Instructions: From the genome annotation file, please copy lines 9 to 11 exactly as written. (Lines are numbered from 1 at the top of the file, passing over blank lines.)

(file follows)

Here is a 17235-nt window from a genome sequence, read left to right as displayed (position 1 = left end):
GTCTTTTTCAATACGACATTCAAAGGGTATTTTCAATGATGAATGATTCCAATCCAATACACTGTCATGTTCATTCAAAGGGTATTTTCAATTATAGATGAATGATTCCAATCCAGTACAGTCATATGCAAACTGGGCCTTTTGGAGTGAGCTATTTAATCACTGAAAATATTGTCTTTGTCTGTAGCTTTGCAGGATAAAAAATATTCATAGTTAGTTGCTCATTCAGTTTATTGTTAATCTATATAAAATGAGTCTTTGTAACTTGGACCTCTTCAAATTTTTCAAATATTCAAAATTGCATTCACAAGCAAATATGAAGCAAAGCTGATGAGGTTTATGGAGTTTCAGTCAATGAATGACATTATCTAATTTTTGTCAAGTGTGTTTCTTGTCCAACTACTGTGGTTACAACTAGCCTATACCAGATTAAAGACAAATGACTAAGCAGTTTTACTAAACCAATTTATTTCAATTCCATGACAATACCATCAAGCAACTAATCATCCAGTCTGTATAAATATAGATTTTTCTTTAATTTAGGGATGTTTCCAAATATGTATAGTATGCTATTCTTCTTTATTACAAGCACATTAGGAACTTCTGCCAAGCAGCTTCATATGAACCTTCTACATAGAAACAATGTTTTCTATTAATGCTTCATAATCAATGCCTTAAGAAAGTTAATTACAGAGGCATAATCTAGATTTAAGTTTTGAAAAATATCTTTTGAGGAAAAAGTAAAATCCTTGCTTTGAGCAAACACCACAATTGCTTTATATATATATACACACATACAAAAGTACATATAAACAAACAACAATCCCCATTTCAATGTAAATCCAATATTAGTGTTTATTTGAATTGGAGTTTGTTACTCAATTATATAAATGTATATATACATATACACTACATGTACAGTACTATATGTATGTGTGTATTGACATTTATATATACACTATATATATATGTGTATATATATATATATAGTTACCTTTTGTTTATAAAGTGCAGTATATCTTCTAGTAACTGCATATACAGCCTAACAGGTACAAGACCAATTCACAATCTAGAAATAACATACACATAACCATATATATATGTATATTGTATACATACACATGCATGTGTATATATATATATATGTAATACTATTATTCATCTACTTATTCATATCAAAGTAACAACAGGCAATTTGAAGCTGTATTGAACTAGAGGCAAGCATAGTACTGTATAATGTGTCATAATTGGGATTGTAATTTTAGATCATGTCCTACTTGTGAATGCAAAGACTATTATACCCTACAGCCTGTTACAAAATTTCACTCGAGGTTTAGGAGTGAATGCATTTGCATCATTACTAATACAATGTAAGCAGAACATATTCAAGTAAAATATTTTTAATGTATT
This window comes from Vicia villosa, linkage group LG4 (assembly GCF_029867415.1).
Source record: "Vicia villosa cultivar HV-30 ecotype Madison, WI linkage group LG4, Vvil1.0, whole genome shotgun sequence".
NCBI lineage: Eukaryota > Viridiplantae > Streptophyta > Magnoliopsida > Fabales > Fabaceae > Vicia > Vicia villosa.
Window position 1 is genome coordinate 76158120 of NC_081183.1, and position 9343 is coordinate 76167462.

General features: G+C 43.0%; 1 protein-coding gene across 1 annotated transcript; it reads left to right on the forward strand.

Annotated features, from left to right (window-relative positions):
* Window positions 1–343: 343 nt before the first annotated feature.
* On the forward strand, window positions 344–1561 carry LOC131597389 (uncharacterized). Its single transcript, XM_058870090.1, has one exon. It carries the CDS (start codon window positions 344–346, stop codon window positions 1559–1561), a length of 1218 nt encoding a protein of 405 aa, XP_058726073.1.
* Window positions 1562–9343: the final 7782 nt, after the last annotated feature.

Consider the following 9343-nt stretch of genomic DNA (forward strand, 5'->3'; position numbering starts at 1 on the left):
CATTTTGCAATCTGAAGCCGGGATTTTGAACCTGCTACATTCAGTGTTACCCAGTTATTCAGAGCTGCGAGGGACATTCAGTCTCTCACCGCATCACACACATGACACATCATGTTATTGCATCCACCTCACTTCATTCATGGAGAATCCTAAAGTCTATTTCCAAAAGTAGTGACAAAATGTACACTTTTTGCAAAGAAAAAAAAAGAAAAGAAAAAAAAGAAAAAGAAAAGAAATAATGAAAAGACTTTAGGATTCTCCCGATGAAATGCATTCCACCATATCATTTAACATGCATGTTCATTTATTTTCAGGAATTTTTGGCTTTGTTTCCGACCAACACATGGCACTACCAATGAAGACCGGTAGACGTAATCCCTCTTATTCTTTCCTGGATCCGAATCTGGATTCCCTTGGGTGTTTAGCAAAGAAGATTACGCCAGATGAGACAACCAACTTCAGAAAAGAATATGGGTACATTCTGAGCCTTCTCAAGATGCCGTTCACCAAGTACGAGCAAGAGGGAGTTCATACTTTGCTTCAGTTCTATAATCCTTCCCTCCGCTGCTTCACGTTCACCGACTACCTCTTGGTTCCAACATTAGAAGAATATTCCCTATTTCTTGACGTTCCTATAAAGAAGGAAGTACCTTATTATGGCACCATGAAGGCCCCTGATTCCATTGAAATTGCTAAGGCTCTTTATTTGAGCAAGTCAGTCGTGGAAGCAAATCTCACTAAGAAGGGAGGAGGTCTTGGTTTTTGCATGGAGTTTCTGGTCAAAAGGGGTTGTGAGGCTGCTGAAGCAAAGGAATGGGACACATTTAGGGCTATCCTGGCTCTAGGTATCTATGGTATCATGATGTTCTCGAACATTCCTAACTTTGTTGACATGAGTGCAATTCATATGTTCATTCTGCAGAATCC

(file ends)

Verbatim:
* Window positions 1–343: 343 nt before the first annotated feature.
* On the forward strand, window positions 344–1561 carry LOC131597389 (uncharacterized). Its single transcript, XM_058870090.1, has one exon. It carries the CDS (start codon window positions 344–346, stop codon window positions 1559–1561), a length of 1218 nt encoding a protein of 405 aa, XP_058726073.1.
* Window positions 1562–9343: the final 7782 nt, after the last annotated feature.